6 of 7 people found the following review helpful
5.0 out of 5 stars
Five Stars for the Theatrical Version, Aug. 31 2005
I liked this movie so much when I saw it in the theatre I went back and saw it again a few days later. This is not just another war movie. By the time you see Alexander standing at the top of the Hindu Kush telling Ptolemy that every time he goes to a new country he peels away another layer of illusion, it is obvious that this movie is portraying Alexander's conquest as a creative and spiritual quest driven by deep personal needs. I liked the feeling of destiny, the exhilaration of vicariously enjoying the success of someone who is not afraid to go after what he wants, tempered by the awareness that everything has its limits and that ultimately "all men reach and fail."
Another thing I liked was how Alexander's mother Olympias puts her own strength and ambition into him. In her intense love for him, as well as her horrible manipulativeness the movie shows (whether Oliver Stone intended to or not) what can happen to the energies of a strong woman in a society where she has no outlet for her ambitions except through her son. I liked too how Alexander's relationship with Hephaistion provides him with a balancing factor to his obsessive need for achievement. Hephaistion reminds him that love is important too. He is very supportive of Alexander, but provides a balancing perspective. Theirs is as close to an equal relationship as a king at that time could have, a spiritual-sexual friendship of the kind approved in the movie by their teacher Aristotle. I like a lot of things about this movie but I'll only mention one more. I liked the way the symbolism of the eagle appears throughout the movie and underlines the major themes.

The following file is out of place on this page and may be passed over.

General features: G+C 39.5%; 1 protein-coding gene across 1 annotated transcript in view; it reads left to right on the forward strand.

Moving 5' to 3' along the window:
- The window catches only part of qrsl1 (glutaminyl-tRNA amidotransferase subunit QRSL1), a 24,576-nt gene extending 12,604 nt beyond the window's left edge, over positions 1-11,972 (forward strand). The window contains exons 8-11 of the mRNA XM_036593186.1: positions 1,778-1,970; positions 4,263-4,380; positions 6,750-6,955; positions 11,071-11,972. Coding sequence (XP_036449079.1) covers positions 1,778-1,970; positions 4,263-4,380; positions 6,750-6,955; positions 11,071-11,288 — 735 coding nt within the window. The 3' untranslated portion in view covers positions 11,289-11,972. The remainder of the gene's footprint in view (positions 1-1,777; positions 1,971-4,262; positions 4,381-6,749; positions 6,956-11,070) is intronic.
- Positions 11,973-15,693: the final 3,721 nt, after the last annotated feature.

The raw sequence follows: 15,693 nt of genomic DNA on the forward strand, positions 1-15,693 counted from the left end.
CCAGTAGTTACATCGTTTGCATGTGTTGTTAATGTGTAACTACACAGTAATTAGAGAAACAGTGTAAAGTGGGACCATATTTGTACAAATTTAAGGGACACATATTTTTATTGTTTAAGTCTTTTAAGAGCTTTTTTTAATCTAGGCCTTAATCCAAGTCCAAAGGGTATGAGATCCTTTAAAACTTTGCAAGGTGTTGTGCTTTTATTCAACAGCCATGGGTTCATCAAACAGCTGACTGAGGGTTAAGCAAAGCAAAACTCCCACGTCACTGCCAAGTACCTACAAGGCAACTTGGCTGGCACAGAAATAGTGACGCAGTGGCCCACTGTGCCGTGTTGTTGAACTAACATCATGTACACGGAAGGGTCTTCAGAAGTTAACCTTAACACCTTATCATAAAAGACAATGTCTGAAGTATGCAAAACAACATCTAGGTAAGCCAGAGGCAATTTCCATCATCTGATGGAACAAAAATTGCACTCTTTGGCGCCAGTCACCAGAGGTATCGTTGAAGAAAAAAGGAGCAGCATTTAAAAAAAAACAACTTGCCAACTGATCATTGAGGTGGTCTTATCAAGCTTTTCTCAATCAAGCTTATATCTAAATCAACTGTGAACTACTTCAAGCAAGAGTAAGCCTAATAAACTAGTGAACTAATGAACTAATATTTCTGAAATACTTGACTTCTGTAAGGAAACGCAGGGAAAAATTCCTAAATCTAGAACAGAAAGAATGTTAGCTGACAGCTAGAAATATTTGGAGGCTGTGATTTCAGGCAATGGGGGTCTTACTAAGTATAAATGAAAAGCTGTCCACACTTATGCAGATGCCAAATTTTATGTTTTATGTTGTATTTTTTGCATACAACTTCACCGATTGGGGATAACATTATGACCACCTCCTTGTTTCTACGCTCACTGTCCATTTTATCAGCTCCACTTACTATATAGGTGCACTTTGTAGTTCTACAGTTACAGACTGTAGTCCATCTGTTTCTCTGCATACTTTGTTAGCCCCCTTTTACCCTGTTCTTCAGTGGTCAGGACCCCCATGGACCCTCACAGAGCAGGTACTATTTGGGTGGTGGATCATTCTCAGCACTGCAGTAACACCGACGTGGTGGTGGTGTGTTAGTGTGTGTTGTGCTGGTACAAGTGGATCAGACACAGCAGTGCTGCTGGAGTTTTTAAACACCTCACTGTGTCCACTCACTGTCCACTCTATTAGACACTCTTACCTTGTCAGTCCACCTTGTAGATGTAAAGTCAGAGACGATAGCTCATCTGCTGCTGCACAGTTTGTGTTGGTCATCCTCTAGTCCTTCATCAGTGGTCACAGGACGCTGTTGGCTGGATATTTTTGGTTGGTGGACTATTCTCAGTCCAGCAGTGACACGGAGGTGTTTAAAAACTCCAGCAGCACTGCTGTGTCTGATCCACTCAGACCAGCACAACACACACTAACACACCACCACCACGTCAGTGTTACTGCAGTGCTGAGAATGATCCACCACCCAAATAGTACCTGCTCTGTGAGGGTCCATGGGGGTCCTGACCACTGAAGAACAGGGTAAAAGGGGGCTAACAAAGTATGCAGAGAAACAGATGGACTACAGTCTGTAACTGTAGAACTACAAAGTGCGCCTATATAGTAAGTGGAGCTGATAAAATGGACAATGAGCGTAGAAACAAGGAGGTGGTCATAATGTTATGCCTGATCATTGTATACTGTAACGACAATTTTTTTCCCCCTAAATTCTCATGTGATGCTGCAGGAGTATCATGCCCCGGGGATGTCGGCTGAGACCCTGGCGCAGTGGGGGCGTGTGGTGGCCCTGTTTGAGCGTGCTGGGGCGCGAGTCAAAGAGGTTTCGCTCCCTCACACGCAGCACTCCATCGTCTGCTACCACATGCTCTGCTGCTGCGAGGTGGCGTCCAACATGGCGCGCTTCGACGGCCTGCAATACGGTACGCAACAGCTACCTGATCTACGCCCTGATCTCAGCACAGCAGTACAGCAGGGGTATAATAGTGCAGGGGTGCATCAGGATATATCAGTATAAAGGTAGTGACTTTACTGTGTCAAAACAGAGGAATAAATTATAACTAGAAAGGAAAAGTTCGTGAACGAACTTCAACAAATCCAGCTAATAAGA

I give the Theatrical Release version five stars.
I give the new Director's Cut only four stars because of excessive flashbacks that interrupt the flow and shape of the story, and some things taken out that I think should have been left in.